Each clinical professional group has their own structure for career development. The actual structure of clinical careers is changing all the time for each professional group, so just because someone tells you this is how it was when they were training does not mean it works in the same way today. Government policy clearly has a part to play in the way that the training pathways and contracts work for different professional groups – and certainly there has been some key changes in public policy over the past few years. One public policy trend is to try to change professional contracts in a way that gives more control to healthcare organisations to manage their ‘human resources’ more flexibly in light of their own operational requirements. This has seen attempts to move away from ‘traditional’ professional career structures to more ‘managed’ approaches to career development. For example, changes to the ‘Junior Doctors’ contracts (in fact the contracts of all training grades) were a big focus of political debate in recent years which resulted in changes to doctors working hours and salary structure which are still being reviewed and possibly subject to ongoing change. Therefore, it is important to keep an eye on the latest information produced by each professional association as you continue to explore your options.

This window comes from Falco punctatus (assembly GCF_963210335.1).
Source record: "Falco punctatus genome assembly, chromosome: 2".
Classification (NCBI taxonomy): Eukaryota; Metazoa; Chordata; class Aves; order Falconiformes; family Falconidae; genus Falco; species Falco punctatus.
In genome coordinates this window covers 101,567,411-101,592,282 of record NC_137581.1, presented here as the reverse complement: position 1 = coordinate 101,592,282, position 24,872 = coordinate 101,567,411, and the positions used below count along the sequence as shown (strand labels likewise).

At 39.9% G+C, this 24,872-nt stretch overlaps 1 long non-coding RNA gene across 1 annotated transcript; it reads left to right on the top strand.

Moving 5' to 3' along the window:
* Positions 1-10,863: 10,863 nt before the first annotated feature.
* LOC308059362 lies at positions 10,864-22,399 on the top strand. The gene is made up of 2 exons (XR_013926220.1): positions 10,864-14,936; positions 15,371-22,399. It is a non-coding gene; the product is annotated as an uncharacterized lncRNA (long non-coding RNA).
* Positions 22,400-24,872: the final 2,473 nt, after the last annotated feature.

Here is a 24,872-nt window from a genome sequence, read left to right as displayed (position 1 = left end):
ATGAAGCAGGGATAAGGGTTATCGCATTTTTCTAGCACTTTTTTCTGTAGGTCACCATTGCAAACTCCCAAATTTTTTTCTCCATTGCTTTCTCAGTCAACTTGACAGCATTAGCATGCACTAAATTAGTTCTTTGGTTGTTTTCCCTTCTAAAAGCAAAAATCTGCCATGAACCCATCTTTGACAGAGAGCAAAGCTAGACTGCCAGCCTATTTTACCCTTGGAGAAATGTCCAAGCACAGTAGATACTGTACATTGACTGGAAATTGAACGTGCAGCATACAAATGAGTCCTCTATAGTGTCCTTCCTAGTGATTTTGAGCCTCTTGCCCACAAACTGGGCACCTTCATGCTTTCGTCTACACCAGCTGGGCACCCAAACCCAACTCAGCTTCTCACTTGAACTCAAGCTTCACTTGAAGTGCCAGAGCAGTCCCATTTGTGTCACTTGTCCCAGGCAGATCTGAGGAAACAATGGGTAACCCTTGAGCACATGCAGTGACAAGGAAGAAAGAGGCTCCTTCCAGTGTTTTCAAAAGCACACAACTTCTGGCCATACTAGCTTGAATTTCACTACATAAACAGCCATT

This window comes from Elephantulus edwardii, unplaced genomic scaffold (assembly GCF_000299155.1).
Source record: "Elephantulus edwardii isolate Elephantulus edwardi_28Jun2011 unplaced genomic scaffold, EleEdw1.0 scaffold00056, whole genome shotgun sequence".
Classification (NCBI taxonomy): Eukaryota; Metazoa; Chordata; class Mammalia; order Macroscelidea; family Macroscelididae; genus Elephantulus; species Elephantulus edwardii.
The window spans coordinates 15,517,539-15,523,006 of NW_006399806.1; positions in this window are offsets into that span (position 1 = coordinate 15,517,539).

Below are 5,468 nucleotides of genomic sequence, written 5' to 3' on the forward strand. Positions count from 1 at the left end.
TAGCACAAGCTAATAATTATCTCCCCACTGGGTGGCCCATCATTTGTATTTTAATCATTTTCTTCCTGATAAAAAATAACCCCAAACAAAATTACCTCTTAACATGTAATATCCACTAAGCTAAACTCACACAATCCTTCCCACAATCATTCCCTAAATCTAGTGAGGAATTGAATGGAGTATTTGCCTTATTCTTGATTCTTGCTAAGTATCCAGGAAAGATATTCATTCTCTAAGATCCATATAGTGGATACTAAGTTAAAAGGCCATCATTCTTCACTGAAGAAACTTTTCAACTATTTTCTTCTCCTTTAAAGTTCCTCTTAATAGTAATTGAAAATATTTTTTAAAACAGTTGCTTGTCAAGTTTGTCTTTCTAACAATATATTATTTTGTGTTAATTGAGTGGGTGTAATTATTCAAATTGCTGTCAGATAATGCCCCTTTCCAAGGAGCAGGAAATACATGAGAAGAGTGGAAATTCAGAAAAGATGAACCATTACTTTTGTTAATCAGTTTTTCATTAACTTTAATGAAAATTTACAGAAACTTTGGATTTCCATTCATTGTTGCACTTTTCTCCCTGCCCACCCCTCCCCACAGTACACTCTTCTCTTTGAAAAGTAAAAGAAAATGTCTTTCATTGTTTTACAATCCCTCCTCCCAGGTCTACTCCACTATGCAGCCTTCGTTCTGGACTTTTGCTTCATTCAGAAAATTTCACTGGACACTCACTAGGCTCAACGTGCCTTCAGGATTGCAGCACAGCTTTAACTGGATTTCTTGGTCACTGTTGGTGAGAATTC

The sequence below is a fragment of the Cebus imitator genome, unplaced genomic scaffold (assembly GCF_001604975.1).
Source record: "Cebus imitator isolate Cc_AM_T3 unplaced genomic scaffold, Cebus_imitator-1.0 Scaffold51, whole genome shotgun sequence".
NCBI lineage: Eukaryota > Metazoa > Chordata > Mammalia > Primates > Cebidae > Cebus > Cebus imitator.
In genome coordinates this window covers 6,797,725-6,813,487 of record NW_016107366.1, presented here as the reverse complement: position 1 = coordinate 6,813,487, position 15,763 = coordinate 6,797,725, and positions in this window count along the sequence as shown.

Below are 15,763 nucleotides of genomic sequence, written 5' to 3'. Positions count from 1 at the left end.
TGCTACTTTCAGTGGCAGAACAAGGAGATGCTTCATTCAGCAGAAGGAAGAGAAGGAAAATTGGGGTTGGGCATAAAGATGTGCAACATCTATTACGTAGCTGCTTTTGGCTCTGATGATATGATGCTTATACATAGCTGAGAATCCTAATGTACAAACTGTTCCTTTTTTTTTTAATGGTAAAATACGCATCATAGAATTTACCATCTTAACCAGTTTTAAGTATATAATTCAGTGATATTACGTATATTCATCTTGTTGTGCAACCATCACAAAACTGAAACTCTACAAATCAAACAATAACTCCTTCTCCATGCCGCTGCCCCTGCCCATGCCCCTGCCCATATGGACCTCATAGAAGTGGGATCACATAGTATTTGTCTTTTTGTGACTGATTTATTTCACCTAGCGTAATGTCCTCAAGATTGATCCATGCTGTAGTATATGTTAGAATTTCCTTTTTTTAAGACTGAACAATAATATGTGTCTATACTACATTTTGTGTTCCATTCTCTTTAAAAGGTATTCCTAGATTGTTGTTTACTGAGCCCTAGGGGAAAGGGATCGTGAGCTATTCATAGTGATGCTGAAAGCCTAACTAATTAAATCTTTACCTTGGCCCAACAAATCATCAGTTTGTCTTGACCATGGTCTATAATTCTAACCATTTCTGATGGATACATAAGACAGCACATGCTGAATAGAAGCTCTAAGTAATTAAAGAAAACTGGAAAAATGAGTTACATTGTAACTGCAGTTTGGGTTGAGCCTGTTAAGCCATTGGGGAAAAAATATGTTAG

For medical careers, the different training pathways are introduced on the BMA website. Similarly, the Royal College of Surgeons website contains up to date information. The British Medical Journal have produced dedicated learning courses for planning medical careers (requires NHS subscription).
The Royal College of Nursing website has a number of resources that are useful for nurses – as well as other professional groups.
For Pharmacists, the Centre for Pharmacy Postgraduate Education website includes professional development resources, as well as particular material for career development (you will need a professional registration details to access).
Careers, networking and equality
One key element of career development is continuing to learn about new opportunities. An important way of doing this is speaking to a wide range of people, as well as discussing your ideas will those you know well and trust. A well researched area in social sciences is how talking to people outside our close social circle can lead to new understanding – one of the most cited sociological papers of all time by Mark Granovetter demonstrates how many job openings come from talking to our ‘weak ties’ outside our immediate family and friendship groups.